It is always nice when personal pleasure can coincide with personal finance and making money. In my case, I am a huge fan of the three blockbuster drama series currently on AMC channel, Breaking Bad, Mad Men and The Walking Dead. However, I have also started to become a fan of the company behind the popular shows, AMC Networks , which remains a leader in cable television and has multiple avenues for growth in the future.
The first aspect to consider with any media company that engages primarily in content creation is the content itself. In this regard AMC Networks leads the basic cable television pack. With the three aforementioned drama series and a steadily expanding portfolio of unscripted shows, the small-cap company has built a rather robust portfolio of critically and commercially successful franchises over the years.
The Walking Dead is the most watched show in the history of cable television, as the first episode of its third season opened last October to a record-breaking 10.9 million viewers. This number represented an increase of 50% over the show's season two opening episode. Even more impressive is that the show's third season ended in April on an even higher note, with 12.4 million viewers tuning in to watch the season finale. This indicates that demand for The Walking Dead is the strongest it's ever been and means that the show's season four premier coming next month should be another high point for AMC channel and could even boost shares in the process.
Also impressive is how well AMC Networks compounds the success of its hit shows with the ancillary talk show format. Directly after The Walking Dead first airs, Talking Dead follows and manages to retain an impressive 25% of the drama series' 10 million plus viewers. Management at AMC employs a similar tactic with the hit show Breaking Bad and that show's supplementary follow-up Talking Bad. The repeated success of these supplementary shows indicates that management at AMC Networks has developed an efficient and successful formula to enhance its existing drama brands.
A recent concern has been what happens when the company's popular lineup of content begins to end? Well, management is in the process of figuring that out, as the company has announced seven new scripted drama series and three new unscripted series to be produced. The company's new dramatic endeavors include Ballistic City, a futuristic drama about a criminal underworld housed underneath a massive spaceship, and Ashland, a period drama set in the 1950's amid the height of the Red-Scare.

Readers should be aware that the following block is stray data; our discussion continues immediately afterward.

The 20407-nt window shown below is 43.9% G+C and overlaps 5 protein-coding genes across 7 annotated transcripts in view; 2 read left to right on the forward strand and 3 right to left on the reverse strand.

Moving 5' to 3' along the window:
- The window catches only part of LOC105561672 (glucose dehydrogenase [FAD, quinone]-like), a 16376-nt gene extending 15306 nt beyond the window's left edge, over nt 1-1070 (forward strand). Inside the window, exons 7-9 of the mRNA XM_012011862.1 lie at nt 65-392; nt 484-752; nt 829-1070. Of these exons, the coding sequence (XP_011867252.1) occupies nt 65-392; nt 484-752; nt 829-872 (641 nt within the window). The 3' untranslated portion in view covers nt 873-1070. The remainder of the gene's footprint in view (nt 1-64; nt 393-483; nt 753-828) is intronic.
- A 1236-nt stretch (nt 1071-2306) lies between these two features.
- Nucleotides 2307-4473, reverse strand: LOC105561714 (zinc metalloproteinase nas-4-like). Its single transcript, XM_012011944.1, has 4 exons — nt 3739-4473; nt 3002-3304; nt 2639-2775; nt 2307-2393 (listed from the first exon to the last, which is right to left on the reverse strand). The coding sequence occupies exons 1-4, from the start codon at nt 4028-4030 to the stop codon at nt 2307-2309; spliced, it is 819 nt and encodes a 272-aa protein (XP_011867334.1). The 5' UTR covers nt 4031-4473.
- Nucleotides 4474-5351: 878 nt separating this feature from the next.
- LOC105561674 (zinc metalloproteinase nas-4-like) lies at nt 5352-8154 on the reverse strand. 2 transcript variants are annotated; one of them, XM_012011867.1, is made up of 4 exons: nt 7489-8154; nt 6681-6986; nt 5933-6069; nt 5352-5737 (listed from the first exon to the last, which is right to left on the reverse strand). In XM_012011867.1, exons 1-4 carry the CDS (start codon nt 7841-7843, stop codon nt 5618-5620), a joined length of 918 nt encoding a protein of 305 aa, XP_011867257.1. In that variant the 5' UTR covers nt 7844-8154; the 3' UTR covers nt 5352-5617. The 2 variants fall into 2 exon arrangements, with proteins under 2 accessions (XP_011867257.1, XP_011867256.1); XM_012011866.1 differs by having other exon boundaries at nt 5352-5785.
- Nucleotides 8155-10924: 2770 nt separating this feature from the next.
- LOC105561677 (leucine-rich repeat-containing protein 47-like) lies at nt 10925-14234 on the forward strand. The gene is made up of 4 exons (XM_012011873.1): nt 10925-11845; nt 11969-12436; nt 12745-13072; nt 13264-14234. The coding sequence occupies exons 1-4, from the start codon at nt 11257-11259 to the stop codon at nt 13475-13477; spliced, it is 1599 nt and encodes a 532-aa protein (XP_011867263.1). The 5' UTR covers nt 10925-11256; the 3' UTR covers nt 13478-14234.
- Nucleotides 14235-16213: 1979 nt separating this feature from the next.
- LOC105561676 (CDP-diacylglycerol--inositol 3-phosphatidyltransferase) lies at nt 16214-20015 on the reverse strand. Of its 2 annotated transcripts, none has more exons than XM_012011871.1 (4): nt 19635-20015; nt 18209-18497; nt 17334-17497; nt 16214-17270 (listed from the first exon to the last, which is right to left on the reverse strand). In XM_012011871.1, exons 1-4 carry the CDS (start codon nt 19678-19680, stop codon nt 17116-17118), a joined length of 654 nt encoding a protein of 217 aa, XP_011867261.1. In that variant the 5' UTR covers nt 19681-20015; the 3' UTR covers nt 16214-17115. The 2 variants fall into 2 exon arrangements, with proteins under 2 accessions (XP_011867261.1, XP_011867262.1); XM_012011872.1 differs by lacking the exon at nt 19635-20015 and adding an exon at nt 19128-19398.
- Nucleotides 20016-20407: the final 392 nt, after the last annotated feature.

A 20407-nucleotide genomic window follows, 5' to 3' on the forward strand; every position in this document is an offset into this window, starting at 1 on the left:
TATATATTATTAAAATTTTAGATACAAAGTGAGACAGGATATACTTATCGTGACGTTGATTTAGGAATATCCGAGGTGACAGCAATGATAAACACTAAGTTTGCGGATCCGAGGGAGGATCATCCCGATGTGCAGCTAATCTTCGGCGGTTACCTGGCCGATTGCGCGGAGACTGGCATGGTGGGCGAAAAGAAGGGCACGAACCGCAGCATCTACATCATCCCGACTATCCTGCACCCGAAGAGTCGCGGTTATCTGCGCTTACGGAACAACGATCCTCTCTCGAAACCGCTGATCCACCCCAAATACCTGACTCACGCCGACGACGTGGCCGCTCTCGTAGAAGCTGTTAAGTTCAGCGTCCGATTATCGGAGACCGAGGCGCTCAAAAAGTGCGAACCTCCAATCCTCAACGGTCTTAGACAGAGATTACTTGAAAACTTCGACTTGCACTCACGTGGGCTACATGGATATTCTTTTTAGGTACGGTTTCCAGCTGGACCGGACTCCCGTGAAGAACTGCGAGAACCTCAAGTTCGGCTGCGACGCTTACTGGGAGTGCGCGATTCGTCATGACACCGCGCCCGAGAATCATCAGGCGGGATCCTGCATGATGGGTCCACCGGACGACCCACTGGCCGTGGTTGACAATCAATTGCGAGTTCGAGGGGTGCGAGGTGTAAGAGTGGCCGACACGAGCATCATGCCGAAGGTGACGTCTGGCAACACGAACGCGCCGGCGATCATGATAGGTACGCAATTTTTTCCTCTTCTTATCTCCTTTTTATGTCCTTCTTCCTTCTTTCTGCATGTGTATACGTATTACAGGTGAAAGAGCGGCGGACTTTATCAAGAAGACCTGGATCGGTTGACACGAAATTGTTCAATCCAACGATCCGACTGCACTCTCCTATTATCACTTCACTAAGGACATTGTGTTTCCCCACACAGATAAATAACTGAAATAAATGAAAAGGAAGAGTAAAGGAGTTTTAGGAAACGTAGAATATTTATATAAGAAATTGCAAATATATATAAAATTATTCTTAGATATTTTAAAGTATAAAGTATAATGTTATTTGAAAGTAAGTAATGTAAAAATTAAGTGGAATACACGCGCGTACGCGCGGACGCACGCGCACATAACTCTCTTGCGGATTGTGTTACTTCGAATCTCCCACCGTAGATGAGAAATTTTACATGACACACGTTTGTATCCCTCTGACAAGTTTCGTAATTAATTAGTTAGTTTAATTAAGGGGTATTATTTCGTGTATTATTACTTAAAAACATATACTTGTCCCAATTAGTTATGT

Growth through new technology
Perhaps one of the company's greatest potential drivers of growth is something that is rarely mentioned: The possibility of offering a streaming service, similar to Time Warner's incredibly popular HBO GO service. While Discovery Communications recently made news when it announced intentions to eventually allow subscribers to view select content online via a monthly access fee, I believe AMC Networks' lineup of content is much better suited for a paid streaming service. There is much more demand among viewers to try to get caught up with the popular drama series that everybody seems to be watching at the moment. The potential is huge because it would open up an entirely new revenue stream for AMC Networks by giving them the ability to further monetize its popular shows before they fall under contract with other streaming services like those of Amazon.com, and Netflix, . While non-traditional media companies like Amazon and Netflix are busy trying to create original content of their own, the former recently tested five new pilots and the latter has found success with its original show House of Cards, AMC Networks is well ahead of the competition with an already exhaustive content lineup that can easily be put to work and made more available via a streaming service.
The massive success of AMC Networks' content offerings has propelled the company higher in recent years, with shares up more than 80% since September of 2011. Thanks to what is shaping up to be one of the most talked about series finales in Breaking Bad, a final season of Mad Men in 2014, the likely continued success of The Walking Dead and a plethora of new scripted and unscripted series in the works, the company is projected to grow at a feverish pace, with revenue and EPS expected to grow 11.65% and 45.65%, respectively, in 2013-2014. As long as the company can remain a leader in creating popular and compelling content, the future looks very bright for AMC Networks.
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The article AMC Networks: Breaking Good originally appeared on Fool.com.
Philip Saglimbeni owns shares of Discovery Communications. The Motley Fool recommends Amazon.com, AMC Networks, and Netflix. The Motley Fool owns shares of Amazon.com and Netflix. Try any of our Foolish newsletter services free for 30 days. We Fools may not all hold the same opinions, but we all believe that considering a diverse range of insights makes us better investors. The Motley Fool has a disclosure policy.
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